League of Legends is not a game of seconds, but of milliseconds. In day-to-day life, two seconds fly by unnoticed—you took two seconds reading that! In-game, however, a two-second stun can feel like an absolute eternity. In any single match of LoL, thousands of decisions made in milliseconds dictate which team scores bragging rights and which settles for “honorable opponent” points.
I'm a network engineer at Riot, and part of the Riot Direct team that’s obsessing over those milliseconds. If the communication between a player's computer and our servers slows, a player can’t make in-game decisions as well—and it’s rough to potentially let your team down because of a connection issue. My team’s mission is to provide the fastest possible connection for players to our game.
This is the first in a three-part series discussing what problems online games face using the commodity internet as their delivery mechanism to players, what Riot’s doing about it, and what the future holds for real-time applications.
In this first post, I’ll dive into how the internet, while an absolutely amazing piece of technology, wasn’t constructed for applications that run in real time. If your web browser issues a GET request to rottentomatoes.com looking for reviews of the latest Bond film, you probably don’t mind waiting a few seconds if afterwards all the relevant information appears. The situation doesn’t exist where a user of rottentomatoes.com absolutely needs a movie review in the next tenth of a second. Yet, when I play League, I’m constantly devouring information I need that quickly.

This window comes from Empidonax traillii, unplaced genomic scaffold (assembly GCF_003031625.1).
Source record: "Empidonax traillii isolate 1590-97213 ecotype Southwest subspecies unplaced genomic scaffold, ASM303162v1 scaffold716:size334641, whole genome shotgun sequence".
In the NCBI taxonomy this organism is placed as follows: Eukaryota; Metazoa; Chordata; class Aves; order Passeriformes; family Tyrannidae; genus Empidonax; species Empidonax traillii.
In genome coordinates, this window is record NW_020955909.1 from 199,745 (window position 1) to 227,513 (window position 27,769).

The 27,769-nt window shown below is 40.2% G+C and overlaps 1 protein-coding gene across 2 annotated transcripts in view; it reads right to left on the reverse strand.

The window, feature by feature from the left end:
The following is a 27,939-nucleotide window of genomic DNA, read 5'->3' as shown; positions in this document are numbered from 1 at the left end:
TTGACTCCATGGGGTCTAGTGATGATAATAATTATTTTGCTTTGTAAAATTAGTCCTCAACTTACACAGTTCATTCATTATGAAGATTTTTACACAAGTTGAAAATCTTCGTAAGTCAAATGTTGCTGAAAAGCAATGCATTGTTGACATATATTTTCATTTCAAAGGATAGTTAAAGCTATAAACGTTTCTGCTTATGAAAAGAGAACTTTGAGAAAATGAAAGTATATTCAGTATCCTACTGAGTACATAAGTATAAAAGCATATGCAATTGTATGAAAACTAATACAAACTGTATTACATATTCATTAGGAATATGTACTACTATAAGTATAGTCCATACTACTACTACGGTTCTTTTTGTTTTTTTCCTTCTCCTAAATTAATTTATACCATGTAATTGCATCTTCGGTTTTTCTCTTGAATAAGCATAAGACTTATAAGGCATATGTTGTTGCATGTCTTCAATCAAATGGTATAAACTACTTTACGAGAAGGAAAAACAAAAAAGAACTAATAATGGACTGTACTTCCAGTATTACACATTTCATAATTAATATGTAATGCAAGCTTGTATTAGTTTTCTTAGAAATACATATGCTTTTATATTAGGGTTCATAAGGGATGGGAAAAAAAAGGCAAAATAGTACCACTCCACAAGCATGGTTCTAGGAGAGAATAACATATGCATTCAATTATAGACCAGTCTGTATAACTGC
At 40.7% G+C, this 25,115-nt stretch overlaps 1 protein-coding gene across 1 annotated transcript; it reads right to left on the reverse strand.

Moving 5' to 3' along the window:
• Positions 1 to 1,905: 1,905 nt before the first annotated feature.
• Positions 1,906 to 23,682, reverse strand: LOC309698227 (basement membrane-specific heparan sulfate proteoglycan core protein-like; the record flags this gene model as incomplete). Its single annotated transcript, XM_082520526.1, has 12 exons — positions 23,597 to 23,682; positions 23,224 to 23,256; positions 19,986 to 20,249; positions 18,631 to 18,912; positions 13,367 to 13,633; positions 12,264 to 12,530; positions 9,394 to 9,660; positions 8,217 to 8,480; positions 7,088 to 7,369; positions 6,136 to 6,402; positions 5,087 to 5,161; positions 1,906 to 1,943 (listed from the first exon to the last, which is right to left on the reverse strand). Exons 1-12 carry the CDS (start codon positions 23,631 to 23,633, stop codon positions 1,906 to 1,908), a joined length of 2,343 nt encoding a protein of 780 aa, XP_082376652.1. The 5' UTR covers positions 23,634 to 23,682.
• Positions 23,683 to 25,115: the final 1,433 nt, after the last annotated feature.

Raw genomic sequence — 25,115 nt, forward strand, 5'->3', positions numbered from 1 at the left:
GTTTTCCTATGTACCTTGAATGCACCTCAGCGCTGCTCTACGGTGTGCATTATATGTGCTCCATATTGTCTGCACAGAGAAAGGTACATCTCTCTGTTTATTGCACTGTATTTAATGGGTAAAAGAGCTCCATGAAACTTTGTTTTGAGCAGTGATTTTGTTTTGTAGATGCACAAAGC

I’ll also discuss some components of the internet’s construction and what implications those components present. Plus, I’ll dive deeper into the issue illustrated by the rottentomatoes.com example: how online game communications fundamentally differ from those of other applications. Finally, I’ll talk about how the routing hardware of the internet exacerbates this problem of real-time communication.